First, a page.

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Ocasio-Cortez: Senate Democrats 'blocking crucial items in a Democratic agenda'
Rep. Alexandria Ocasio-Cortez (D-N.Y.) on Sunday said Senate Democrats are "blocking crucial items in a Democratic agenda" as the clock ticks for both parties to come to an agreement on a bipartisan infrastructure package.
Ocasio-Cortez's remarks come after a bipartisan group of 10 senators announced an agreement on a "compromise framework" last week to invest $1.2 trillion in infrastructure over the next eight years.
When asked by host Dana Bash on CNN's "State of the Union" if she would vote for the measure if the White House said this is the best option on the table right now, the progressive said "this isn't the best that we can get."
"I do think that we need to talk about the elephant in the room, which is Senate Democrats, which are blocking crucial items in a Democratic agenda ... I think, for reasons that I don't think hold a lot of water," Ocasio-Cortez continued.
She then turned to the issue of the filibuster, suggesting that it may be time to nix the legislative hurdle to pass an infrastructure package by a simple majority, with Vice President Harris casting the tie-breaking vote.
"I think we really need to start asking some of these Democratic senators where they plan on getting 60 votes. These 10 Republican senators, that there's a theory that we're going to get support for that out there, I think is a claim that doesn't really hold water, particularly when we can't even get 10 senators to support a January 6 commission," Ocasio-Cortez said.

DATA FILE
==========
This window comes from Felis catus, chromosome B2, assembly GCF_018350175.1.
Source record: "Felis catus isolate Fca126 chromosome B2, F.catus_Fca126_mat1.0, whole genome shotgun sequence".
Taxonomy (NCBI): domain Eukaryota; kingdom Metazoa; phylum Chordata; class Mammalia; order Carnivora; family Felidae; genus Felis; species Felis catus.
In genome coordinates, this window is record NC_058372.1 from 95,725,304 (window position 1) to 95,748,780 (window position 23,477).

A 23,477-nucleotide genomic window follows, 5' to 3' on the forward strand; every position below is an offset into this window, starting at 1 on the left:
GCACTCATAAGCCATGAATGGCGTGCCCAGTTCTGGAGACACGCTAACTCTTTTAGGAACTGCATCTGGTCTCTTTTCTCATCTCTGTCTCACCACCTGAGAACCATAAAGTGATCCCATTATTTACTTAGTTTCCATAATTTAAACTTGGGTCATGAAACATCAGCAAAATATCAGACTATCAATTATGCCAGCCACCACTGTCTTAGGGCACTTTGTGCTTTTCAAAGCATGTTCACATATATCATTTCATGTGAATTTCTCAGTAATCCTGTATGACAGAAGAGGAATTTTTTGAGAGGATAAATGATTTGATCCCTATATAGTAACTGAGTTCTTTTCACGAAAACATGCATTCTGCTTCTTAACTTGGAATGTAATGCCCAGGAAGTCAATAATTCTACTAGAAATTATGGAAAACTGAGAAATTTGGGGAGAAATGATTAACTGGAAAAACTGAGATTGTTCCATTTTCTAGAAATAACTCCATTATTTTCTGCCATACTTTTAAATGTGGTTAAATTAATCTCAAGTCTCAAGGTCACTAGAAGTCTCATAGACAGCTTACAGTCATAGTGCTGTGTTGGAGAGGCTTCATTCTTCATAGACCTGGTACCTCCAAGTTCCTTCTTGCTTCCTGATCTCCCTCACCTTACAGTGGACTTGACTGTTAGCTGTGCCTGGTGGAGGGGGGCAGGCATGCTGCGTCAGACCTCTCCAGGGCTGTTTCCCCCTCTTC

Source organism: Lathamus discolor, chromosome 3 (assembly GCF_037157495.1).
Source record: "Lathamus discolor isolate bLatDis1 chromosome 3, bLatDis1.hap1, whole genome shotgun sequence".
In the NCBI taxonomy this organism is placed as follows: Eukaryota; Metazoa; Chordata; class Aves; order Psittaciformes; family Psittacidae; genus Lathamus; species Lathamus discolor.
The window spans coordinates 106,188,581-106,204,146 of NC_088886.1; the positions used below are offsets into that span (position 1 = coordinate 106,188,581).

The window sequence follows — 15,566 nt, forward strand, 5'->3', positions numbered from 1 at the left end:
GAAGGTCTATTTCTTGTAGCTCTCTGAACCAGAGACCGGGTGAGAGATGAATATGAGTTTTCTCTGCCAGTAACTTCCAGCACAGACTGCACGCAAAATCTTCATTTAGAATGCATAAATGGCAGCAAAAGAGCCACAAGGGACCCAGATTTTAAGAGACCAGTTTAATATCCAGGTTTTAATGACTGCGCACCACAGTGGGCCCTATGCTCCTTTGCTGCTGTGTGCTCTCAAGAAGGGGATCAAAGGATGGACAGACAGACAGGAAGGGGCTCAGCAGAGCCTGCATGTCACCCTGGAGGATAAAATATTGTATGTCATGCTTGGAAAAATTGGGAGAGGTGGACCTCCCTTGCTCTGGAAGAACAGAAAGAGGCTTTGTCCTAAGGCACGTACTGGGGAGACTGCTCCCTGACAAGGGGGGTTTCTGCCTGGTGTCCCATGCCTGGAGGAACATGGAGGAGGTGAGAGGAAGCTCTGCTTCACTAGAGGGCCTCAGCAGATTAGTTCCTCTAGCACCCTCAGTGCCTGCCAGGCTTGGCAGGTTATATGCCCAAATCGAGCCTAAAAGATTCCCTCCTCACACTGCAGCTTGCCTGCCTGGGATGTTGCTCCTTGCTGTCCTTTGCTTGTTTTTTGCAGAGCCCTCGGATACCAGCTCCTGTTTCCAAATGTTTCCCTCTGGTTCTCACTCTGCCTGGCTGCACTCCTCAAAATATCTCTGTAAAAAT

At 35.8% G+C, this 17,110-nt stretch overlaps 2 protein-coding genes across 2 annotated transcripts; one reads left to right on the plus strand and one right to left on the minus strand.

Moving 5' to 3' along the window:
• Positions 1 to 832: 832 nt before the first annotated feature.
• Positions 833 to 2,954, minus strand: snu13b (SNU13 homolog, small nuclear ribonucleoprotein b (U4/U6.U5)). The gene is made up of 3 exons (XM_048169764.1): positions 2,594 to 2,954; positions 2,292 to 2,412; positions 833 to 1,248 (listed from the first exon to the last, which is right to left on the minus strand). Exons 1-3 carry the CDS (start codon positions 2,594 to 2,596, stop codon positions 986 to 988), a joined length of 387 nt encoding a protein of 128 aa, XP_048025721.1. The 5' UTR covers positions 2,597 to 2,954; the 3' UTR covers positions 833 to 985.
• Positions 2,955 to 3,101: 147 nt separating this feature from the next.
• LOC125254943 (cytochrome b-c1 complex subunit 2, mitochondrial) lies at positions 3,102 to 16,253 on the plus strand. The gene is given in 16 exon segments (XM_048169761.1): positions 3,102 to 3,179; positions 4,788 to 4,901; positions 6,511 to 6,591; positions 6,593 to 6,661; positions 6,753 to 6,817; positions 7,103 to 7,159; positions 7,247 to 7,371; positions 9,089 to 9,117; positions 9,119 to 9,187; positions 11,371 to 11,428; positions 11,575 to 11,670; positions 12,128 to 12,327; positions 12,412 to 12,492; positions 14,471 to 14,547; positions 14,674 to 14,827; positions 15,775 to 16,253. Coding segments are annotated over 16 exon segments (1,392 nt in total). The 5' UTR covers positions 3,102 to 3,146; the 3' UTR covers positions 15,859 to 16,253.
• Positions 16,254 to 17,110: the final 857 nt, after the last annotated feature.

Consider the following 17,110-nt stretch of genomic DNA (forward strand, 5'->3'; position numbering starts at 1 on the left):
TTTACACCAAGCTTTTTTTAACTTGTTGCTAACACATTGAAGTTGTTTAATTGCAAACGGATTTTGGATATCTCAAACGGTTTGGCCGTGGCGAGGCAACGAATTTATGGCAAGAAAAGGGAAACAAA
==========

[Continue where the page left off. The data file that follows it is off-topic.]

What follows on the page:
She added that there is a "fork in the road," with Democratic lawmakers having to choose between coming to an agreement with Republicans or passing legislation that can "really transform this country" by abolishing the filibuster.
"Do we settle for much less and an infrastructure package that has been largely designed by Republicans in order to get 60 votes, or can we really transform this country, create millions of union jobs, revamp our power grid, get people's, you know, bridges fixed and schools rebuilt with 51 or 50 Democratic votes?" Ocasio-Cortez asked.
She then advocated for "going it alone."
"I think the argument that we need to make here is that it's worth going it alone if we can do more for working people in this country," Ocasio-Cortez said. "With 50 votes, we have the potential to lower the age of Medicare eligibility so that more people can be covered and guaranteed to their right to health care, as opposed to, you know, 60 votes where we do very, very little and the scope of that is defined by a Republican minority that has not been elected to lead."